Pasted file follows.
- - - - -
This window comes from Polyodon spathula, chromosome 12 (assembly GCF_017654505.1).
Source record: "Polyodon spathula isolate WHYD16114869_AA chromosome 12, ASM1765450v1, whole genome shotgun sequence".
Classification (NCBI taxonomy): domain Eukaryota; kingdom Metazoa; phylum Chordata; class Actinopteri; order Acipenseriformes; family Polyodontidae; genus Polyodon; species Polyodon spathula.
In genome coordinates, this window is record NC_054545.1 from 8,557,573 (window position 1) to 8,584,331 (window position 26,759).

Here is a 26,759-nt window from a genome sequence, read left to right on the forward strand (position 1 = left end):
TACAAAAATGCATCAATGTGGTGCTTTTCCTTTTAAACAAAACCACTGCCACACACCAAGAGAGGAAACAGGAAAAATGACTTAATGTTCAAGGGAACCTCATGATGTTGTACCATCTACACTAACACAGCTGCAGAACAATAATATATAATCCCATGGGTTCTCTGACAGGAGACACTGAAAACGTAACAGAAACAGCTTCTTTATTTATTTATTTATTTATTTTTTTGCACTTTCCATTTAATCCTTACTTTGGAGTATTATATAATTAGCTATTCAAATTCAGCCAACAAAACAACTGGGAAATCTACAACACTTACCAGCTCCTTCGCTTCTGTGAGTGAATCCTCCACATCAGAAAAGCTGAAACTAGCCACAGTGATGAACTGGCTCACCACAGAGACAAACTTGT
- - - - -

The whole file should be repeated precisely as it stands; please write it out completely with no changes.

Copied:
This window comes from Polyodon spathula, chromosome 12 (assembly GCF_017654505.1).
Source record: "Polyodon spathula isolate WHYD16114869_AA chromosome 12, ASM1765450v1, whole genome shotgun sequence".
Classification (NCBI taxonomy): domain Eukaryota; kingdom Metazoa; phylum Chordata; class Actinopteri; order Acipenseriformes; family Polyodontidae; genus Polyodon; species Polyodon spathula.
In genome coordinates, this window is record NC_054545.1 from 8,557,573 (window position 1) to 8,584,331 (window position 26,759).

Here is a 26,759-nt window from a genome sequence, read left to right on the forward strand (position 1 = left end):
TACAAAAATGCATCAATGTGGTGCTTTTCCTTTTAAACAAAACCACTGCCACACACCAAGAGAGGAAACAGGAAAAATGACTTAATGTTCAAGGGAACCTCATGATGTTGTACCATCTACACTAACACAGCTGCAGAACAATAATATATAATCCCATGGGTTCTCTGACAGGAGACACTGAAAACGTAACAGAAACAGCTTCTTTATTTATTTATTTATTTATTTTTTTGCACTTTCCATTTAATCCTTACTTTGGAGTATTATATAATTAGCTATTCAAATTCAGCCAACAAAACAACTGGGAAATCTACAACACTTACCAGCTCCTTCGCTTCTGTGAGTGAATCCTCCACATCAGAAAAGCTGAAACTAGCCACAGTGATGAACTGGCTCACCACAGAGACAAACTTGT